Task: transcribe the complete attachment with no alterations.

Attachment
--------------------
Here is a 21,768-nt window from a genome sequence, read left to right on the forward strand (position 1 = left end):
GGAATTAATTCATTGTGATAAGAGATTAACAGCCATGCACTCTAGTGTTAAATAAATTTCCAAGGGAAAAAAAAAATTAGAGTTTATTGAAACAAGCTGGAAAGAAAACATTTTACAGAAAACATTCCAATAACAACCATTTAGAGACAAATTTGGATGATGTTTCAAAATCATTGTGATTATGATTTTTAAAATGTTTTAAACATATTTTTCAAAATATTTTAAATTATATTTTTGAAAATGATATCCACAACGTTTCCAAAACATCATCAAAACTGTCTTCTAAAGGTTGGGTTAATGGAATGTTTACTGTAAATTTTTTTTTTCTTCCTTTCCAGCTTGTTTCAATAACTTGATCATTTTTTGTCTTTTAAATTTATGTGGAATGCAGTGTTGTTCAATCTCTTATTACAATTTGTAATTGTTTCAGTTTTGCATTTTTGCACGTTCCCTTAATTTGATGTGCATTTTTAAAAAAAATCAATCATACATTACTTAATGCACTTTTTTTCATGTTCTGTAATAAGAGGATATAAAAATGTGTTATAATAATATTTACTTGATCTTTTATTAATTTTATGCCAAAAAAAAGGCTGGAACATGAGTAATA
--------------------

Here is a 21,768-nt window from a genome sequence, read left to right on the forward strand (position 1 = left end):
GGAATTAATTCATTGTGATAAGAGATTAACAGCCATGCACTCTAGTGTTAAATAAATTTCCAAGGGAAAAAAAAAATTAGAGTTTATTGAAACAAGCTGGAAAGAAAACATTTTACAGAAAACATTCCAATAACAACCATTTAGAGACAAATTTGGATGATGTTTCAAAATCATTGTGATTATGATTTTTAAAATGTTTTAAACATATTTTTCAAAATATTTTAAATTATATTTTTGAAAATGATATCCACAACGTTTCCAAAACATCATCAAAACTGTCTTCTAAAGGTTGGGTTAATGGAATGTTTACTGTAAATTTTTTTTTTCTTCCTTTCCAGCTTGTTTCAATAACTTGATCATTTTTTGTCTTTTAAATTTATGTGGAATGCAGTGTTGTTCAATCTCTTATTACAATTTGTAATTGTTTCAGTTTTGCATTTTTGCACGTTCCCTTAATTTGATGTGCATTTTTAAAAAAAATCAATCATACATTACTTAATGCACTTTTTTTCATGTTCTGTAATAAGAGGATATAAAAATGTGTTATAATAATATTTACTTGATCTTTTATTAATTTTATGCCAAAAAAAAGGCTGGAACATGAGTAATA